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Human Rights Campaign Launches HBCU LGBT Inclusion Initiatives

In an effort to cultivate more inclusive campuses for LGBTQ students, the Human Rights Campaign Foundation has collaborated with colleges and universities nationwide to develop its Historically Black Colleges and Universities Program and its PrEP Ambassador Program. The programs focus on building a network of leaders to eliminate stigma and enrich the college experience for LGBTQ students attending HBCUs. 

The PrEP Ambassador Program selects 11 students on HBCU campuses to educate and help eliminate HIV and AIDS-related stigma. PrEP (Pre-Exposure Prophylaxis) is a medication that is over 99% effective in preventing HIV during sex, and the program ensures that PrEP is offered nationwide on or near HBCU campuses.

Erica McPheeters, PrEP ambassador for Kentucky State University, said fighting the stigma against HIV and AIDS has empowered her and helped change her campus.

Erica McPheeters is a PrEP ambassador for Kentucky State University.Erica McPheeters is a PrEP ambassador for Kentucky State University.

"I think [this program is] not only challenging, but it's tremendously rewarding," said McPheeters. "I see so much progress on other campuses, that invokes change in my organization. ... And I think a lot of times, LGBTQ students are not included in these conversations. So, to be working with my peers who are making a difference and being able to witness it in real-time is an amazing opportunity."

Over the past decade, HBCUs have made an effort to address an  history of anti-LGBTQ stigma on their campuses. Many schools have established LGBTQ centers on campus, changed admissions policies to be more inclusive, and created a more inclusive curriculum. 

Leslie Hall, director of the HBCU Program, said that HBCUs have historically been slower to adopt LGBTQ-friendly policies due to the faith-based roots of many HBCUs and a complex history with LGBTQ communities. Hall says HBCU campuses are working on being more inclusive of the LGBTQ community by addressing HIV-related stigma and the needs of LGBTQ students on campus.

Leslie Hall is the director of the HBCU Program for the Human Rights Campaign.Leslie Hall is the director of the HBCU Program for the Human Rights Campaign.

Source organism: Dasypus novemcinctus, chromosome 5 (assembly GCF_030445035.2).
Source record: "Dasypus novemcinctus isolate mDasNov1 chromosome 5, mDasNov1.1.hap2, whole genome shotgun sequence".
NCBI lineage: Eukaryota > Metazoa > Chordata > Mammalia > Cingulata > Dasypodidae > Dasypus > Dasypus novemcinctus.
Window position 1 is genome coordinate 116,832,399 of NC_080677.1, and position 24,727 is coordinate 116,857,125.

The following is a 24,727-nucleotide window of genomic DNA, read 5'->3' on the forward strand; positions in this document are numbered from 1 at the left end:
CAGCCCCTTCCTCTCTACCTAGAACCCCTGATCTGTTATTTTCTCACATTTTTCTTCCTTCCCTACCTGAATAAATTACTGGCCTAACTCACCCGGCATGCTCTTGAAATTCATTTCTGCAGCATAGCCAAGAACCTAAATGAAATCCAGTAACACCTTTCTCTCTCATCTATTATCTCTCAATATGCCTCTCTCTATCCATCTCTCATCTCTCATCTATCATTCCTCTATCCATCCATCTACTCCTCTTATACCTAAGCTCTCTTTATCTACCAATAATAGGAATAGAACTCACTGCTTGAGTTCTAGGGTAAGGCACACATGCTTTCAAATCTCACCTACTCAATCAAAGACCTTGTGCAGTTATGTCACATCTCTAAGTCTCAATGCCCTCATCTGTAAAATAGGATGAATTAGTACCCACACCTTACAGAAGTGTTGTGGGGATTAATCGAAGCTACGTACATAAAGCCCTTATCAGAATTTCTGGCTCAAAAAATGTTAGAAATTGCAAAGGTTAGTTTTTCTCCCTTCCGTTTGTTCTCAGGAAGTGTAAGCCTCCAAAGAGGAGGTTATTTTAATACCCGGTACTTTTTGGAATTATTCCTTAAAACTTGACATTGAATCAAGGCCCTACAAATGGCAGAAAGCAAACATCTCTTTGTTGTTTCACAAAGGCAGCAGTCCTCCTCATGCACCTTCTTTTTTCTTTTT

"My personal journey as an openly gay man attending both Bowie State University and Howard University, two Historically Black Colleges and Universities, has greatly influenced my strong commitment to challenging HIV-related stigma and providing students with the necessary resources to support their healthy sexual practices," said Hall. "My daily work revolves around creating a safe, healthy, and inclusive college environment for LGBTQ+ HBCU students, ensuring they have access to the resources and support they need."

In the U.S., over 1.1 million people are living with HIV, according to the Centers for Disease Control and Prevention (CDC). People between the ages of 13-24 account for one in every five new cases of HIV. Black and Latinx people are impacted significantly by systemic and racial barriers to healthcare and a lack of comprehensive sexual education, further exacerbating stigma among these communities. According to the CDC, 38% of the U.S. population is in southern states, though about 52% of new HIV cases are documented in the South.

According to Advocates for Youth, an organization that advocates for comprehensive sex education, prevention is the most crucial element of HIV advocacy. Many southern states do not require HIV and AIDS education in schools, and some states that require HIV education in the sex education curriculum will not require the lessons to be medically accurate.

McPheeters said many students on her campus weren't familiar with HIV statistics, PrEP, or any other aspect of HIV. In a research project, she asked students to share what they knew of HIV and AIDS to gauge the knowledge level of her campus. She said she was disturbed by the results that highlighted misinformation and negative stigma in her research, including ideas such as "you're going to die from HIV" and "people with HIV never being able to have an active sex life." She brought her findings to the other ambassadors and created a better plan to educate her peers.

"The stigma that's still present, even with all of the technology and social media and just overall spread of information we have, a lot of it doesn't actually provide students resources," said McPheeters. "I think a lot of the work that student ambassadors are able to do is meet students where they're at to not only peer-educate but provide a sense of stability and secureness within their campus and feel like they actually have resources that are going to support them in the long run."

 Veronica Fernandez-Alvarado can be reached at [email protected] 

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